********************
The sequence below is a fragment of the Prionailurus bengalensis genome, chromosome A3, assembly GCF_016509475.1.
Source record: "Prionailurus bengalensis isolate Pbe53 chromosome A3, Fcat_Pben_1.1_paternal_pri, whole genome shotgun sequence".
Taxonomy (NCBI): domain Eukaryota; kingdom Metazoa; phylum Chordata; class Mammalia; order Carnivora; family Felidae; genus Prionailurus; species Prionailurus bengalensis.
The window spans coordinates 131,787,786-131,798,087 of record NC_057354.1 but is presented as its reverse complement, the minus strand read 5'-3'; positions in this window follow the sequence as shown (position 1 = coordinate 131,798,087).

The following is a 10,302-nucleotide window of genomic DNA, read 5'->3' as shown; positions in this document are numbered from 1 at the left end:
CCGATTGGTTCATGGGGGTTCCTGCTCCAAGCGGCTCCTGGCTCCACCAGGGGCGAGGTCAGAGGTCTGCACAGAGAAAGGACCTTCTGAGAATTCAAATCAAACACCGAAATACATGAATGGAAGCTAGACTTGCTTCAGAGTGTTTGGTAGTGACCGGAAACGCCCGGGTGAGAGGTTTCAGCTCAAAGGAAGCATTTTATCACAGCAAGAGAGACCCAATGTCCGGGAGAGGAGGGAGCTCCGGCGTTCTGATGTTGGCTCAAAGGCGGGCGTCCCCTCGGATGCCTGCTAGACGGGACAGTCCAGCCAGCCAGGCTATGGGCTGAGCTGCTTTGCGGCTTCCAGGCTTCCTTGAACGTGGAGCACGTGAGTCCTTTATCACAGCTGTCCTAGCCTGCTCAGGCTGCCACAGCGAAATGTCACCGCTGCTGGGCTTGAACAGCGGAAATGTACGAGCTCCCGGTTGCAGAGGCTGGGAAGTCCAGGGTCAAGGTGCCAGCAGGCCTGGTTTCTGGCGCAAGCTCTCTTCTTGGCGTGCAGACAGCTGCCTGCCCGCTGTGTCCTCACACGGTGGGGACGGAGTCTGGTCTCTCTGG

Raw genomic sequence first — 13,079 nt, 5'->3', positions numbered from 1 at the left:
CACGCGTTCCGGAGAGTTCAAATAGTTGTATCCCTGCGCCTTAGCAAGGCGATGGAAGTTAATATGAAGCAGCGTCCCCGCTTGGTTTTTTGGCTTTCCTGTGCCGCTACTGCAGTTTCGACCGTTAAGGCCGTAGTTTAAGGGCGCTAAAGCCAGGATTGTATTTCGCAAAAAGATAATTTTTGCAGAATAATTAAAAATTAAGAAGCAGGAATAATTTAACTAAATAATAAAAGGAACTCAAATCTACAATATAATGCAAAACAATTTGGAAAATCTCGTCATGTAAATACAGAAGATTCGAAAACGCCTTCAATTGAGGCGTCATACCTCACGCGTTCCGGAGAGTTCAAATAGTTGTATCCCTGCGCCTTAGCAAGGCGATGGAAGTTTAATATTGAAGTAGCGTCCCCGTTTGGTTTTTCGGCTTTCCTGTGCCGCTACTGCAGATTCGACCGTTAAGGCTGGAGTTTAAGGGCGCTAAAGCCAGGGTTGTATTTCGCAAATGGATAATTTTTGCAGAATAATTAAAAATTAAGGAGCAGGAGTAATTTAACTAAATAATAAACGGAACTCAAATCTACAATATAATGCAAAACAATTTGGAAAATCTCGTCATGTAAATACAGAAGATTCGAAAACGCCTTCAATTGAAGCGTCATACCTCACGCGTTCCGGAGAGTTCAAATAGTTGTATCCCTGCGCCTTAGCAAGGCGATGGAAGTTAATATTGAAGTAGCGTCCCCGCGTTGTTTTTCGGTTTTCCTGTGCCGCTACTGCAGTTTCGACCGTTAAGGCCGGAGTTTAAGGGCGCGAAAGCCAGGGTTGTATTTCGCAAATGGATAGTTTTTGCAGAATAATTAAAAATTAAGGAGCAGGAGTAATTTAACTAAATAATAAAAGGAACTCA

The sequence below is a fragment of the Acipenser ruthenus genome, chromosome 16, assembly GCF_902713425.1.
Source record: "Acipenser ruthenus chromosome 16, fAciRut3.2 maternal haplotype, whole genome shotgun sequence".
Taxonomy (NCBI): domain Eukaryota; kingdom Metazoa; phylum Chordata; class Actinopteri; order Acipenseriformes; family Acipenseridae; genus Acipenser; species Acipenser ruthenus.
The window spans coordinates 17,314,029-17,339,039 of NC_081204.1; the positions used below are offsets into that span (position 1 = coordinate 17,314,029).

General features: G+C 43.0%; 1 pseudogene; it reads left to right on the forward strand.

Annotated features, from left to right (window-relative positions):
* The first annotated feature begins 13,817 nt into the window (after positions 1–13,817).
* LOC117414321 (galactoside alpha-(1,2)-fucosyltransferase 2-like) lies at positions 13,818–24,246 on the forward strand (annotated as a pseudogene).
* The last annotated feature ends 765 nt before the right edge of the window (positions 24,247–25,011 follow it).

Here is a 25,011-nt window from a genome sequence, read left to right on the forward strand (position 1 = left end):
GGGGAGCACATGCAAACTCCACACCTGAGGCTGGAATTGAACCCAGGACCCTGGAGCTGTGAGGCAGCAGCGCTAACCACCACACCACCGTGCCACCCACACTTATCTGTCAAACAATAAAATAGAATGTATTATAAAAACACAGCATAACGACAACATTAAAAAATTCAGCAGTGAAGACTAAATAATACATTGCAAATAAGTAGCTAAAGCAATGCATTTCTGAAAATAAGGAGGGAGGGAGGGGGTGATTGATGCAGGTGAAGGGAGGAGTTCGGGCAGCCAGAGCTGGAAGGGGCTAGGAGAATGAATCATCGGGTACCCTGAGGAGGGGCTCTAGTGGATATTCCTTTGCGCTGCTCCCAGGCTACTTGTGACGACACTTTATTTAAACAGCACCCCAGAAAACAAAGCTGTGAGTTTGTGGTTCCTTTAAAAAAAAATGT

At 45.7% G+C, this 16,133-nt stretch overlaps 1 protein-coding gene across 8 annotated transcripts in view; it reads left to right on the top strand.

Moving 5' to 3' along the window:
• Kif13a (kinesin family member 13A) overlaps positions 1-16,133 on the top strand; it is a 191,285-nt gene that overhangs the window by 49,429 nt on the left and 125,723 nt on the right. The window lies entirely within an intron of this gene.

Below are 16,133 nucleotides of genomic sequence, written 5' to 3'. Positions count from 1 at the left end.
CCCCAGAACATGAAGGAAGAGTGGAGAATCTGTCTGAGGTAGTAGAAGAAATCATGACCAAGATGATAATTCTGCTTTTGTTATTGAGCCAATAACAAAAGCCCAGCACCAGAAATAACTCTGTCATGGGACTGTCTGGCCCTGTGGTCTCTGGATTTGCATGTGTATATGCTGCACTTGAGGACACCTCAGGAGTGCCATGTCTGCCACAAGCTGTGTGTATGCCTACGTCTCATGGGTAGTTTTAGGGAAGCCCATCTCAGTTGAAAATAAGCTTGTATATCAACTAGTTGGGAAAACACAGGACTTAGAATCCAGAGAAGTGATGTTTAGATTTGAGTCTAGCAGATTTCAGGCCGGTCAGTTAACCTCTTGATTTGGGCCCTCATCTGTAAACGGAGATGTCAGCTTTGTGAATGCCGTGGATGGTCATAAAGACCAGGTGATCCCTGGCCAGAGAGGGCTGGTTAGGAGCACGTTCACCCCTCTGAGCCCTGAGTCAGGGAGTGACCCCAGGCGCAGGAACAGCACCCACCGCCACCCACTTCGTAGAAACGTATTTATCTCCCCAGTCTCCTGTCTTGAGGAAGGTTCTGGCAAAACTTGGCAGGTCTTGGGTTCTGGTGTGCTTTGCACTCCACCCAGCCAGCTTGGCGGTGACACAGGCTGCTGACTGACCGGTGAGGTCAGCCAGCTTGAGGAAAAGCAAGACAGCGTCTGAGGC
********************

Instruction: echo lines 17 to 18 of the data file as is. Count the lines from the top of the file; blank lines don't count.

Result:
* The last annotated feature ends 765 nt before the right edge of the window (positions 24,247–25,011 follow it).

Here is a 25,011-nt window from a genome sequence, read left to right on the forward strand (position 1 = left end):